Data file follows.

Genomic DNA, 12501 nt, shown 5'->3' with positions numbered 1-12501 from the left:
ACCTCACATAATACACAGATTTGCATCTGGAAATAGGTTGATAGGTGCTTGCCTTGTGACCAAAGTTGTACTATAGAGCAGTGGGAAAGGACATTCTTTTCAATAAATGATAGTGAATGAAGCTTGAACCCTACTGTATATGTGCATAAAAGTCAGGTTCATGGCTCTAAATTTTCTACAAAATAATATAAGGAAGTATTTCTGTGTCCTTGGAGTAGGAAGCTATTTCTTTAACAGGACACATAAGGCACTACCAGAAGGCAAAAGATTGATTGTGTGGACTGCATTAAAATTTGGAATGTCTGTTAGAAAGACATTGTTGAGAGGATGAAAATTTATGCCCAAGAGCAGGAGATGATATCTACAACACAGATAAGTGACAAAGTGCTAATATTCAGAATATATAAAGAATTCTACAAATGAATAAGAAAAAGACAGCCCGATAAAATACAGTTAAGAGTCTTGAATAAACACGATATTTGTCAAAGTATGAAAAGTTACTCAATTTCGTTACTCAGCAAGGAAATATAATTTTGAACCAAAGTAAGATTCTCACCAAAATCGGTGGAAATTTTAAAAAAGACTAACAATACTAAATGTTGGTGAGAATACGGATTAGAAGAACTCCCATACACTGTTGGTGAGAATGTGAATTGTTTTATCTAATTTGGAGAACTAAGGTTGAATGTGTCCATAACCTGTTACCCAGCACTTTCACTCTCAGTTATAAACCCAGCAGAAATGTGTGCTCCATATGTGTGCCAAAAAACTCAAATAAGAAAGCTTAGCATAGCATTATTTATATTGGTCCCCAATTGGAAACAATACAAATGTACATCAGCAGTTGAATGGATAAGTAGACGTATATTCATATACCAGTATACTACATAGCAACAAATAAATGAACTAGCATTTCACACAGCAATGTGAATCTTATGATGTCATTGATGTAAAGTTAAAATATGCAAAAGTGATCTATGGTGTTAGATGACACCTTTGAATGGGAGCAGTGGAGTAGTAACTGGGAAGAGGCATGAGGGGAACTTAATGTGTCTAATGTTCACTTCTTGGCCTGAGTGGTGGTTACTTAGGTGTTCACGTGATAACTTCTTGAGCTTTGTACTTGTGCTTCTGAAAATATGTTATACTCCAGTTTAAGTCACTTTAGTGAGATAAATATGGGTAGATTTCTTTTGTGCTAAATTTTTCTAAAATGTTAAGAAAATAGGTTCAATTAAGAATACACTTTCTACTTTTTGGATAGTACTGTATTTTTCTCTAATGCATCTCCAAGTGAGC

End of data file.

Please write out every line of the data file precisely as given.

Genomic DNA, 12501 nt, shown 5'->3' with positions numbered 1-12501 from the left:
ACCTCACATAATACACAGATTTGCATCTGGAAATAGGTTGATAGGTGCTTGCCTTGTGACCAAAGTTGTACTATAGAGCAGTGGGAAAGGACATTCTTTTCAATAAATGATAGTGAATGAAGCTTGAACCCTACTGTATATGTGCATAAAAGTCAGGTTCATGGCTCTAAATTTTCTACAAAATAATATAAGGAAGTATTTCTGTGTCCTTGGAGTAGGAAGCTATTTCTTTAACAGGACACATAAGGCACTACCAGAAGGCAAAAGATTGATTGTGTGGACTGCATTAAAATTTGGAATGTCTGTTAGAAAGACATTGTTGAGAGGATGAAAATTTATGCCCAAGAGCAGGAGATGATATCTACAACACAGATAAGTGACAAAGTGCTAATATTCAGAATATATAAAGAATTCTACAAATGAATAAGAAAAAGACAGCCCGATAAAATACAGTTAAGAGTCTTGAATAAACACGATATTTGTCAAAGTATGAAAAGTTACTCAATTTCGTTACTCAGCAAGGAAATATAATTTTGAACCAAAGTAAGATTCTCACCAAAATCGGTGGAAATTTTAAAAAAGACTAACAATACTAAATGTTGGTGAGAATACGGATTAGAAGAACTCCCATACACTGTTGGTGAGAATGTGAATTGTTTTATCTAATTTGGAGAACTAAGGTTGAATGTGTCCATAACCTGTTACCCAGCACTTTCACTCTCAGTTATAAACCCAGCAGAAATGTGTGCTCCATATGTGTGCCAAAAAACTCAAATAAGAAAGCTTAGCATAGCATTATTTATATTGGTCCCCAATTGGAAACAATACAAATGTACATCAGCAGTTGAATGGATAAGTAGACGTATATTCATATACCAGTATACTACATAGCAACAAATAAATGAACTAGCATTTCACACAGCAATGTGAATCTTATGATGTCATTGATGTAAAGTTAAAATATGCAAAAGTGATCTATGGTGTTAGATGACACCTTTGAATGGGAGCAGTGGAGTAGTAACTGGGAAGAGGCATGAGGGGAACTTAATGTGTCTAATGTTCACTTCTTGGCCTGAGTGGTGGTTACTTAGGTGTTCACGTGATAACTTCTTGAGCTTTGTACTTGTGCTTCTGAAAATATGTTATACTCCAGTTTAAGTCACTTTAGTGAGATAAATATGGGTAGATTTCTTTTGTGCTAAATTTTTCTAAAATGTTAAGAAAATAGGTTCAATTAAGAATACACTTTCTACTTTTTGGATAGTACTGTATTTTTCTCTAATGCATCTCCAAGTGAGC